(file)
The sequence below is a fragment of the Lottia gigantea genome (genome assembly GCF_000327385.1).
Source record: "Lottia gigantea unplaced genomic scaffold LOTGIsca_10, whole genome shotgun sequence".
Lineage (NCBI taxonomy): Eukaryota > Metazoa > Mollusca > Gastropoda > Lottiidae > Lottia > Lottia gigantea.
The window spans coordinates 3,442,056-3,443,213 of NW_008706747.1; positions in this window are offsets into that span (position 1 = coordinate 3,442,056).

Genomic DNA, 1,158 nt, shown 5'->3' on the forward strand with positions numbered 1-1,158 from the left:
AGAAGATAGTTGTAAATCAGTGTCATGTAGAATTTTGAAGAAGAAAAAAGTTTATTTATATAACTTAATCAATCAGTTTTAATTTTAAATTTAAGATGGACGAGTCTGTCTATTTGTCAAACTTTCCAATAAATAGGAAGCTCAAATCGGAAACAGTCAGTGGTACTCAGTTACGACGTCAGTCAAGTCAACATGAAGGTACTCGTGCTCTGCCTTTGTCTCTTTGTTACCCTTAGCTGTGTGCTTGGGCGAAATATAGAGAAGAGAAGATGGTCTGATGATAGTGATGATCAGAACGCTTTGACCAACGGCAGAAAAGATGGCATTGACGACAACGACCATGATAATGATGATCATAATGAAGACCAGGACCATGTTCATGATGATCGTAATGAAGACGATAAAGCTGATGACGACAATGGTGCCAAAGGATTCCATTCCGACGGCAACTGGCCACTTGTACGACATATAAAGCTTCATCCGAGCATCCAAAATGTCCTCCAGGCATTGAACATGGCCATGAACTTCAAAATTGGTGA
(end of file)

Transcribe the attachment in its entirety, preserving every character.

The sequence below is a fragment of the Lottia gigantea genome (genome assembly GCF_000327385.1).
Source record: "Lottia gigantea unplaced genomic scaffold LOTGIsca_10, whole genome shotgun sequence".
Lineage (NCBI taxonomy): Eukaryota > Metazoa > Mollusca > Gastropoda > Lottiidae > Lottia > Lottia gigantea.
The window spans coordinates 3,442,056-3,443,213 of NW_008706747.1; positions in this window are offsets into that span (position 1 = coordinate 3,442,056).

Genomic DNA, 1,158 nt, shown 5'->3' on the forward strand with positions numbered 1-1,158 from the left:
AGAAGATAGTTGTAAATCAGTGTCATGTAGAATTTTGAAGAAGAAAAAAGTTTATTTATATAACTTAATCAATCAGTTTTAATTTTAAATTTAAGATGGACGAGTCTGTCTATTTGTCAAACTTTCCAATAAATAGGAAGCTCAAATCGGAAACAGTCAGTGGTACTCAGTTACGACGTCAGTCAAGTCAACATGAAGGTACTCGTGCTCTGCCTTTGTCTCTTTGTTACCCTTAGCTGTGTGCTTGGGCGAAATATAGAGAAGAGAAGATGGTCTGATGATAGTGATGATCAGAACGCTTTGACCAACGGCAGAAAAGATGGCATTGACGACAACGACCATGATAATGATGATCATAATGAAGACCAGGACCATGTTCATGATGATCGTAATGAAGACGATAAAGCTGATGACGACAATGGTGCCAAAGGATTCCATTCCGACGGCAACTGGCCACTTGTACGACATATAAAGCTTCATCCGAGCATCCAAAATGTCCTCCAGGCATTGAACATGGCCATGAACTTCAAAATTGGTGA